Populist and nationalist policies on trade and migration, two of the main indicators of a globalized world, are clearly on the rise.
But economists at the CFA Society’s annual investment forum in October came to different conclusions about whether the tariffs announced by U.S. President Donald Trump against China and more protectionist measures in general would bring an end to the era of globalization.
Bloomberg economist Carl J. Riccadonna said the current “trade war” was more a “trade skirmish” and that globalization was just slowing. Michael Pettis, professor of finance at Peking University’s Guanghua School of Management, in contrast, believes that we have entered a phase of deglobalization.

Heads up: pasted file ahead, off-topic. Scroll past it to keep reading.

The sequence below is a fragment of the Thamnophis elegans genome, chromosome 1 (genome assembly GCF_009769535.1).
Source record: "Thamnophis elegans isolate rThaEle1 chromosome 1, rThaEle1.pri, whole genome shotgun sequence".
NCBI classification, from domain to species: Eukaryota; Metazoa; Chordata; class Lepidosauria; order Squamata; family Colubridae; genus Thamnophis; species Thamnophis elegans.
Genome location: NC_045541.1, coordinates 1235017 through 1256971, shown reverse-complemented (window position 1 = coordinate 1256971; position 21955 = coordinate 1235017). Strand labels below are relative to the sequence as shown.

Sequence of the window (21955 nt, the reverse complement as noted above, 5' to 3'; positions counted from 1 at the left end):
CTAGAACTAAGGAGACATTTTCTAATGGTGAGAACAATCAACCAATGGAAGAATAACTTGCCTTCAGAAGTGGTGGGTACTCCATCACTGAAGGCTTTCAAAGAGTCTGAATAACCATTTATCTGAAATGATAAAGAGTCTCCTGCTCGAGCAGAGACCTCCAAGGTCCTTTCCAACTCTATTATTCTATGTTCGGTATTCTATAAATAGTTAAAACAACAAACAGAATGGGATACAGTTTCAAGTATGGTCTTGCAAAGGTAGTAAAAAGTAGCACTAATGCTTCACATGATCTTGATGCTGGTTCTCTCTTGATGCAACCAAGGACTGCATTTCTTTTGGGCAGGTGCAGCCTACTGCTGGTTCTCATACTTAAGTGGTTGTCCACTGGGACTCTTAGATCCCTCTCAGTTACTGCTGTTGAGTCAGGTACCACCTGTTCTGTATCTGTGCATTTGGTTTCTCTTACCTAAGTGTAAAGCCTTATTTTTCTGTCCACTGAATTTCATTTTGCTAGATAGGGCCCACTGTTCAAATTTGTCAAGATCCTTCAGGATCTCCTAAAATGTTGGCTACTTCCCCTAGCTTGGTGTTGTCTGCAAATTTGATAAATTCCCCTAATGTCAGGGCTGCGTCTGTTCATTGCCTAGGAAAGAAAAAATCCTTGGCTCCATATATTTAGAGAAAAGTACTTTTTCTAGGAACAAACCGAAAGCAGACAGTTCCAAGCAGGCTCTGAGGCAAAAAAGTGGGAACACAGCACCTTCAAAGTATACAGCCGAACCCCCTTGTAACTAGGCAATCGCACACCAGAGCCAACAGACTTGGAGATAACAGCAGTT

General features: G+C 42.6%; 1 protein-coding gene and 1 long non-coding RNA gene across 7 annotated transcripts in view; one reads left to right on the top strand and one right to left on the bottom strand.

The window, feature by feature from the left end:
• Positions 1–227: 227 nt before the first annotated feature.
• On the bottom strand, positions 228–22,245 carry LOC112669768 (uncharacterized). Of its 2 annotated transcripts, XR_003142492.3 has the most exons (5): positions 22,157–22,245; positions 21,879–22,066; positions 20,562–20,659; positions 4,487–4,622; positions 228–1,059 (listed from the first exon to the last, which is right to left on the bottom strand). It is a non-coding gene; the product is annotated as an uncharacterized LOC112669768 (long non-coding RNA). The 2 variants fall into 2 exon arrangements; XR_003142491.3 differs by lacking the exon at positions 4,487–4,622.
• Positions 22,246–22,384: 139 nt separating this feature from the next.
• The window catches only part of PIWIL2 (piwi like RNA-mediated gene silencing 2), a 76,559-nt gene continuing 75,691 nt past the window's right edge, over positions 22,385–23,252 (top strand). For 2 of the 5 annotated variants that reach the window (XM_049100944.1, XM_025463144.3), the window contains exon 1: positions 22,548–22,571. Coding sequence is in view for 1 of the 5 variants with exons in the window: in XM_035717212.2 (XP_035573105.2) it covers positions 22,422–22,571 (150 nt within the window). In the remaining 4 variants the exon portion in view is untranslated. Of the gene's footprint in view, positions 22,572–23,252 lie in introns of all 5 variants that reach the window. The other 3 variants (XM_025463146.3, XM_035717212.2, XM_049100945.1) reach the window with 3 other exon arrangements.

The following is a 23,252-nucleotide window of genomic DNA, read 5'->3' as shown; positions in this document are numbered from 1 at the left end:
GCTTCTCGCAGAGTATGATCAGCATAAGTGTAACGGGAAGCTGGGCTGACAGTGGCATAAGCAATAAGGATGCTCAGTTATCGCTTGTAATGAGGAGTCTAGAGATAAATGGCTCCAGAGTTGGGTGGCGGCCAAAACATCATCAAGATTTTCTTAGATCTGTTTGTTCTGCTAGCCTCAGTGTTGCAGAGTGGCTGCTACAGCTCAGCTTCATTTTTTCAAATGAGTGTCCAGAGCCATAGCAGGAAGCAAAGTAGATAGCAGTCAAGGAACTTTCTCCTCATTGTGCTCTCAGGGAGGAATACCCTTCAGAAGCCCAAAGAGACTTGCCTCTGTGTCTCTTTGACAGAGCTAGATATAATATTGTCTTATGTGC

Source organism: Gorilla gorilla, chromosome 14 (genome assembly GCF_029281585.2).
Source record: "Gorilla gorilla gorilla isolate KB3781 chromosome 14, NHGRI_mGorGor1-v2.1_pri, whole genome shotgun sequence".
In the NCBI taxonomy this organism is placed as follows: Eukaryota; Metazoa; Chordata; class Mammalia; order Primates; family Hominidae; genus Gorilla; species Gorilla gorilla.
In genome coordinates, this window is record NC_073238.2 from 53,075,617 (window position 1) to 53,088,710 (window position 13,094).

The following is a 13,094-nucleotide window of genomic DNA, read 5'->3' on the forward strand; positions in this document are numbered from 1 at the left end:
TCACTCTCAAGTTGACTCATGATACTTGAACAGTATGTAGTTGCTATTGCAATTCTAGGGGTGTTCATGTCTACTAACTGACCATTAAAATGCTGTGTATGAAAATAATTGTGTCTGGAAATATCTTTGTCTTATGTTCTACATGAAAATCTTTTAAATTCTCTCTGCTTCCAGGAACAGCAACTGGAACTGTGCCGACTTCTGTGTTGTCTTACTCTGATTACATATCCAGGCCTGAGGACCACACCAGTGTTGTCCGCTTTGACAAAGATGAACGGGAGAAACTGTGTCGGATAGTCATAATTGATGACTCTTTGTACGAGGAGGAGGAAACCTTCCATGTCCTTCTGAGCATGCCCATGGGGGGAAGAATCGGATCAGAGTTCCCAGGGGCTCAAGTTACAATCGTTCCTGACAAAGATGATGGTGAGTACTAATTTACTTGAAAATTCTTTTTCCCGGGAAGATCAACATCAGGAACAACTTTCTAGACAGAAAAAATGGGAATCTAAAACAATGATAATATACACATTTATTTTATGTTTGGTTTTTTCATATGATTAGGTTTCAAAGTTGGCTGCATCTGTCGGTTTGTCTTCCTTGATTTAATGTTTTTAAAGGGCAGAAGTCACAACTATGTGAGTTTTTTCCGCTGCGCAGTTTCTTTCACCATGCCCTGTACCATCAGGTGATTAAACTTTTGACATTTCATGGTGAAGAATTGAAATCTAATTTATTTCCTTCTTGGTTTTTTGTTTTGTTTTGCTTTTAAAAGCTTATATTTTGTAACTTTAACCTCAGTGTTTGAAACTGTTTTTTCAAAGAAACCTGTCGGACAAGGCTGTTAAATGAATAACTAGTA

Riccadonna noted that while globalization is beneficial for an economy as a whole, it has produced both winners and losers. The failure to account for the negative externalities of a globalized economy had led to a public revolt. Most economists, he argued, tended to overestimate the ability of workers to adapt to competitive pressures caused by a globalized economy.
This has resulted in a shift in the labor market. Although unemployment in the U.S. is at a record low, at levels last seen in the days of the draft during the Vietnam War in 1969, the lack of pressure to increase wages suggests a high level of underemployment. This means that the unemployment rate has become an unreliable indicator of slack in the labor market, the Bloomberg economist said.